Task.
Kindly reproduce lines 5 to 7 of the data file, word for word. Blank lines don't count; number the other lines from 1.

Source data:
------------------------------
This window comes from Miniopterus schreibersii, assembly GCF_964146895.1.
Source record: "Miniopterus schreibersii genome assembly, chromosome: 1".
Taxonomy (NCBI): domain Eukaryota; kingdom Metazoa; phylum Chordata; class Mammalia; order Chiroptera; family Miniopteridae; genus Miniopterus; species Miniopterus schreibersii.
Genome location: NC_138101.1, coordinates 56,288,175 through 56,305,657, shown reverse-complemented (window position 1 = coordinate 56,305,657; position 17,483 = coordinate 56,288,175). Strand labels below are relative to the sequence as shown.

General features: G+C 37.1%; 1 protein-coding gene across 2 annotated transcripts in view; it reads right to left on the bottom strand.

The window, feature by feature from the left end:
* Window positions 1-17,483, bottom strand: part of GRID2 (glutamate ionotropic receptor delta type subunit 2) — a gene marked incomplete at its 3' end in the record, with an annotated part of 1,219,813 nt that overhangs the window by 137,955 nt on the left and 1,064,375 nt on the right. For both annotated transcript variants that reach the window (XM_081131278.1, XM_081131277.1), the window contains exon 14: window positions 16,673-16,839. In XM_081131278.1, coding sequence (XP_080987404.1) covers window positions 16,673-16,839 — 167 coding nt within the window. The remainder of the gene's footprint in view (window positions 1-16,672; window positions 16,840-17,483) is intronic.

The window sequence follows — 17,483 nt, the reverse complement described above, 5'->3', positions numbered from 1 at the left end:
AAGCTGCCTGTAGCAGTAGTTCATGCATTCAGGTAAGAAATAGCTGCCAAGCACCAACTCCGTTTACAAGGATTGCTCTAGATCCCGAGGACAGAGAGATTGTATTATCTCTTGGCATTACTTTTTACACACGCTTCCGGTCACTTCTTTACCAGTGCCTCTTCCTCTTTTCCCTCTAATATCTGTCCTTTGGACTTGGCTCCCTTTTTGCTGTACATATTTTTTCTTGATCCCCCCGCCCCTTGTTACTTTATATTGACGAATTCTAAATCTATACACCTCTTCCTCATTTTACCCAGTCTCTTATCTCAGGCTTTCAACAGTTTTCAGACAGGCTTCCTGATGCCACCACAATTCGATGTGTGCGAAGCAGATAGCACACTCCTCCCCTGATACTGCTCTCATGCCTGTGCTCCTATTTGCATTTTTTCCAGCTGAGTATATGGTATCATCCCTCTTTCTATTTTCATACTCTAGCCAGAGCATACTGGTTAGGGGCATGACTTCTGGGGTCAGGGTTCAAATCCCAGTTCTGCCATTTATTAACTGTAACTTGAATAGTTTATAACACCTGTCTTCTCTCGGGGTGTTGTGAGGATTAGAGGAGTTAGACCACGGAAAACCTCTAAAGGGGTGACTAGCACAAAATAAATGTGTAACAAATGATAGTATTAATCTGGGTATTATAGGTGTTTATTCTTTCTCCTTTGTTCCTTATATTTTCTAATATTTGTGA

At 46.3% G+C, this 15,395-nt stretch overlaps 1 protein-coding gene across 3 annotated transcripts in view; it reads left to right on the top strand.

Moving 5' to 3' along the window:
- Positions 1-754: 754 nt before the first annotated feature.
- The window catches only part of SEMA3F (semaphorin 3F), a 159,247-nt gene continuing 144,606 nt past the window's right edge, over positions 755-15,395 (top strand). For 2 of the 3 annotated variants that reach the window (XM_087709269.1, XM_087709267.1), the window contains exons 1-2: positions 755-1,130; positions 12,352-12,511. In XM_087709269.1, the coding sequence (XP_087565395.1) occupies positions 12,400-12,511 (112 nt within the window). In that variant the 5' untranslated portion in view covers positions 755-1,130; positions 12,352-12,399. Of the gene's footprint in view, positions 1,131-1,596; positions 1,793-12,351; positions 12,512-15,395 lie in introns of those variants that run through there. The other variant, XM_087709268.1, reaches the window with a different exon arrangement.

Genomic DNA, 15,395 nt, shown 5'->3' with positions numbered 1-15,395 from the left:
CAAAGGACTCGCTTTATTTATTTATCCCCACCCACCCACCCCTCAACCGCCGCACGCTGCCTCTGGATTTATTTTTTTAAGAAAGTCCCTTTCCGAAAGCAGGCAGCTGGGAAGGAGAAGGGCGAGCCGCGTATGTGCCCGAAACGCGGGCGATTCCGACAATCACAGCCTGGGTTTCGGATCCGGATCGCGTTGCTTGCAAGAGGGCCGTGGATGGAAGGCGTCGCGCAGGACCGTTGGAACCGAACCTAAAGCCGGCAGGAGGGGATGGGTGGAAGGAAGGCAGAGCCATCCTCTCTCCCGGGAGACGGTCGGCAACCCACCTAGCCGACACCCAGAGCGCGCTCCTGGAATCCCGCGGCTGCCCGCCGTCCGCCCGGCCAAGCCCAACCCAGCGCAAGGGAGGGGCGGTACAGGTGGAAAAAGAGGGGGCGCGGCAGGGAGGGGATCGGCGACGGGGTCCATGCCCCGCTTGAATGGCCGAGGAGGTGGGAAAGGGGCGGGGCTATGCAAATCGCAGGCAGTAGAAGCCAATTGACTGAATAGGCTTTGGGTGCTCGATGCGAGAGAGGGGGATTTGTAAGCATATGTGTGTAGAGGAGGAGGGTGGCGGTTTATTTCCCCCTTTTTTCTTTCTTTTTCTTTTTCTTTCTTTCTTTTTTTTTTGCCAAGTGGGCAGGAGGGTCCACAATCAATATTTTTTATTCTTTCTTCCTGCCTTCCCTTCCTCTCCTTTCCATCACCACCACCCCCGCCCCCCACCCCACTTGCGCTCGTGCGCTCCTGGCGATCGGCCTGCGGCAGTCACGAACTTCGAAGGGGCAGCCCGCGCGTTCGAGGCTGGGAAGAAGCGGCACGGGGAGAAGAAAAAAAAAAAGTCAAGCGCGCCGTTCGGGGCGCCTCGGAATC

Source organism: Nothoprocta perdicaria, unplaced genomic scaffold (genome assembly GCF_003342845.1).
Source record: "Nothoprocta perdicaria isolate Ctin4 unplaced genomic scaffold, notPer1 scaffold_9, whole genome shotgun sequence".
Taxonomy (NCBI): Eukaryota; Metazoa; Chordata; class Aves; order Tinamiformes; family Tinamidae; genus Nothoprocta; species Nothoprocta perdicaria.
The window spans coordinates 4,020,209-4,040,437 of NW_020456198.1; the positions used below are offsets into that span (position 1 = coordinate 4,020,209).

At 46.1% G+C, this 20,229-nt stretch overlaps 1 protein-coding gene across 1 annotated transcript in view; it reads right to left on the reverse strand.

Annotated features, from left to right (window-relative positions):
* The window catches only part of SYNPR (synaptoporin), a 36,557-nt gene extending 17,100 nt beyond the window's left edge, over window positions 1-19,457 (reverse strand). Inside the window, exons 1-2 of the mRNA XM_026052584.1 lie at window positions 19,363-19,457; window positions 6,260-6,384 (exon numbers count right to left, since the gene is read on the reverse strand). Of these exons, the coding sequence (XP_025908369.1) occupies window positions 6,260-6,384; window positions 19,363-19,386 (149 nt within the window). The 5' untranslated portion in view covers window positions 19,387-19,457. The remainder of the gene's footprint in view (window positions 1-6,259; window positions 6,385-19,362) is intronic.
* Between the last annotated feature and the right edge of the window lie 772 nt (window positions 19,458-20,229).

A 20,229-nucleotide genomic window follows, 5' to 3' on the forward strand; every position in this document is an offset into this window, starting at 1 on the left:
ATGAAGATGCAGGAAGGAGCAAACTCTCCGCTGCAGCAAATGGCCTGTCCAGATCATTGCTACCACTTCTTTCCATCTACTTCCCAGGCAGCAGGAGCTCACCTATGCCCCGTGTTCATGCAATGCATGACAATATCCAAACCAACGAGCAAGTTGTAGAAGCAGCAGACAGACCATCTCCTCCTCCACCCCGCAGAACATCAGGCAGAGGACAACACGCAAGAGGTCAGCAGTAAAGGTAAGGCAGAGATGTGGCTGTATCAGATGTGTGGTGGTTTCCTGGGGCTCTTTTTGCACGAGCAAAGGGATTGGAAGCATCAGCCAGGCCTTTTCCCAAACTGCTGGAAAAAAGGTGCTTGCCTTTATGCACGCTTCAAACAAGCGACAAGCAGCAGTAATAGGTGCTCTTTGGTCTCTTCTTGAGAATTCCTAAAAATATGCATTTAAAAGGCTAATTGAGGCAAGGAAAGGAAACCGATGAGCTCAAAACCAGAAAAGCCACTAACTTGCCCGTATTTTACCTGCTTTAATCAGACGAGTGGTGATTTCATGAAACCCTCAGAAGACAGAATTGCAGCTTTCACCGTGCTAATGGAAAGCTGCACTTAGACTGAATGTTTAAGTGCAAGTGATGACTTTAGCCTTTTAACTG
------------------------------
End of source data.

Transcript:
General features: G+C 37.1%; 1 protein-coding gene across 2 annotated transcripts in view; it reads right to left on the bottom strand.

The window, feature by feature from the left end:
* Window positions 1-17,483, bottom strand: part of GRID2 (glutamate ionotropic receptor delta type subunit 2) — a gene marked incomplete at its 3' end in the record, with an annotated part of 1,219,813 nt that overhangs the window by 137,955 nt on the left and 1,064,375 nt on the right. For both annotated transcript variants that reach the window (XM_081131278.1, XM_081131277.1), the window contains exon 14: window positions 16,673-16,839. In XM_081131278.1, coding sequence (XP_080987404.1) covers window positions 16,673-16,839 — 167 coding nt within the window. The remainder of the gene's footprint in view (window positions 1-16,672; window positions 16,840-17,483) is intronic.